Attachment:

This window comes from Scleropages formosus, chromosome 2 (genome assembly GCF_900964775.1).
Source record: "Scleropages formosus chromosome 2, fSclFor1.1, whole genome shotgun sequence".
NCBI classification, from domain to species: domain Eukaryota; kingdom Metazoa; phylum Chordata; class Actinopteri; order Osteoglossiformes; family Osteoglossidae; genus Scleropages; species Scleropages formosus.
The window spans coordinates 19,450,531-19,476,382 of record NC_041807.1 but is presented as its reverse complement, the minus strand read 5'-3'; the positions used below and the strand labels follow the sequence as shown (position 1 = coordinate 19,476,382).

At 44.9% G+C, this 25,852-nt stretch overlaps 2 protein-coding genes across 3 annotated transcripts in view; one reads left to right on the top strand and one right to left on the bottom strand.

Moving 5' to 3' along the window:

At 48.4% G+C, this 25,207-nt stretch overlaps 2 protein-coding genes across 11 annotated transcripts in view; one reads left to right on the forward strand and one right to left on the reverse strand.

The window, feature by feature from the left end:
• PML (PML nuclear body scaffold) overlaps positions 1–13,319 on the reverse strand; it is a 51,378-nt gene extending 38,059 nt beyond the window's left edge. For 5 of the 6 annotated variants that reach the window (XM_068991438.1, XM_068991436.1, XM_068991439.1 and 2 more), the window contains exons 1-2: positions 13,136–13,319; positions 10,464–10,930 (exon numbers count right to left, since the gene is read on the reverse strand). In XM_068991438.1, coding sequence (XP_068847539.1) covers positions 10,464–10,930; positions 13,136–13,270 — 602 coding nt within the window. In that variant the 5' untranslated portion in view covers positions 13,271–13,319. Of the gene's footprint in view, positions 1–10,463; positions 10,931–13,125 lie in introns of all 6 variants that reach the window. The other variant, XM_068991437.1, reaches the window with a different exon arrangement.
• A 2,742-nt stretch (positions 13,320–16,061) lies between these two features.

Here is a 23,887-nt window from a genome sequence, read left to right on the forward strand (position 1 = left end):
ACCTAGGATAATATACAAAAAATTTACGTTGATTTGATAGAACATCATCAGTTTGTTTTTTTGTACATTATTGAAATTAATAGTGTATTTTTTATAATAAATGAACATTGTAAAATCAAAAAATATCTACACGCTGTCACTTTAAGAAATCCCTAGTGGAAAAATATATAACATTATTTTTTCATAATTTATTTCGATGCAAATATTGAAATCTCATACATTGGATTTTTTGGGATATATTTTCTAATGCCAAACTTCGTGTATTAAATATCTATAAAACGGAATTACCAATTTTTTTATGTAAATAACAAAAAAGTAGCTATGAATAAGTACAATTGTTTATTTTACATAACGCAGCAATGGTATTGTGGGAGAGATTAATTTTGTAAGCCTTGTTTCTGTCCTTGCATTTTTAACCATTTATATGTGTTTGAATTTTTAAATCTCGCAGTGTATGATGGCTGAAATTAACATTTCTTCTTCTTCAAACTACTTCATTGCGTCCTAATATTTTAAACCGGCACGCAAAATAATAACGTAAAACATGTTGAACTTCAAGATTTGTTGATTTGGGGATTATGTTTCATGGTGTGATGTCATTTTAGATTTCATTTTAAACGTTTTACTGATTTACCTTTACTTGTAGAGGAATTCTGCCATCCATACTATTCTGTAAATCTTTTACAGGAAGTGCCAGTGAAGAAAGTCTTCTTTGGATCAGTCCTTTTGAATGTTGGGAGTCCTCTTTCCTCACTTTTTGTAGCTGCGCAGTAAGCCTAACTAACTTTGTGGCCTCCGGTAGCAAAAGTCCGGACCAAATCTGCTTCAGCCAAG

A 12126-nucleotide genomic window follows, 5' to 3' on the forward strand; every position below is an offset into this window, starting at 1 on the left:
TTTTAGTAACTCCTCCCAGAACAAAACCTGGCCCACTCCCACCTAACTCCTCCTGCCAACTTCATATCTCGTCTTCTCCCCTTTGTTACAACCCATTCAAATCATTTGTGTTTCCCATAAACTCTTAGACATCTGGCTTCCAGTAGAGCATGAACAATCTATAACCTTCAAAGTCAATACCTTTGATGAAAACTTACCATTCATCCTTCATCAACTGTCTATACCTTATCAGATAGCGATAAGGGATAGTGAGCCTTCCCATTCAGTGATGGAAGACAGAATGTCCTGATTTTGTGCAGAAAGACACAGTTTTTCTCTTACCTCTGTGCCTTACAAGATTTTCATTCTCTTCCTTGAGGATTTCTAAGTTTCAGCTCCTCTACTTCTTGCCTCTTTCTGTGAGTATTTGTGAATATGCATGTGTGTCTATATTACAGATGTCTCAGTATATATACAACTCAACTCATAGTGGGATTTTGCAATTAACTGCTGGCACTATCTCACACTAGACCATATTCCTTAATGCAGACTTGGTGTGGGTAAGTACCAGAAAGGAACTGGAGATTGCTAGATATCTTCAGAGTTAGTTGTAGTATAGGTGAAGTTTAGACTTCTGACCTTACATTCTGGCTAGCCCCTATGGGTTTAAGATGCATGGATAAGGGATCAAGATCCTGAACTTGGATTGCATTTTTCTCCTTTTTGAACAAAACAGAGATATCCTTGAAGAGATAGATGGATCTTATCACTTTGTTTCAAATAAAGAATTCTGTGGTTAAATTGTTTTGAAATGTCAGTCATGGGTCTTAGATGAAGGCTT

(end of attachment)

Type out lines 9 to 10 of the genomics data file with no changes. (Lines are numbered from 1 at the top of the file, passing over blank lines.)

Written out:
• PML (PML nuclear body scaffold) overlaps positions 1–13,319 on the reverse strand; it is a 51,378-nt gene extending 38,059 nt beyond the window's left edge. For 5 of the 6 annotated variants that reach the window (XM_068991438.1, XM_068991436.1, XM_068991439.1 and 2 more), the window contains exons 1-2: positions 13,136–13,319; positions 10,464–10,930 (exon numbers count right to left, since the gene is read on the reverse strand). In XM_068991438.1, coding sequence (XP_068847539.1) covers positions 10,464–10,930; positions 13,136–13,270 — 602 coding nt within the window. In that variant the 5' untranslated portion in view covers positions 13,271–13,319. Of the gene's footprint in view, positions 1–10,463; positions 10,931–13,125 lie in introns of all 6 variants that reach the window. The other variant, XM_068991437.1, reaches the window with a different exon arrangement.
• A 2,742-nt stretch (positions 13,320–16,061) lies between these two features.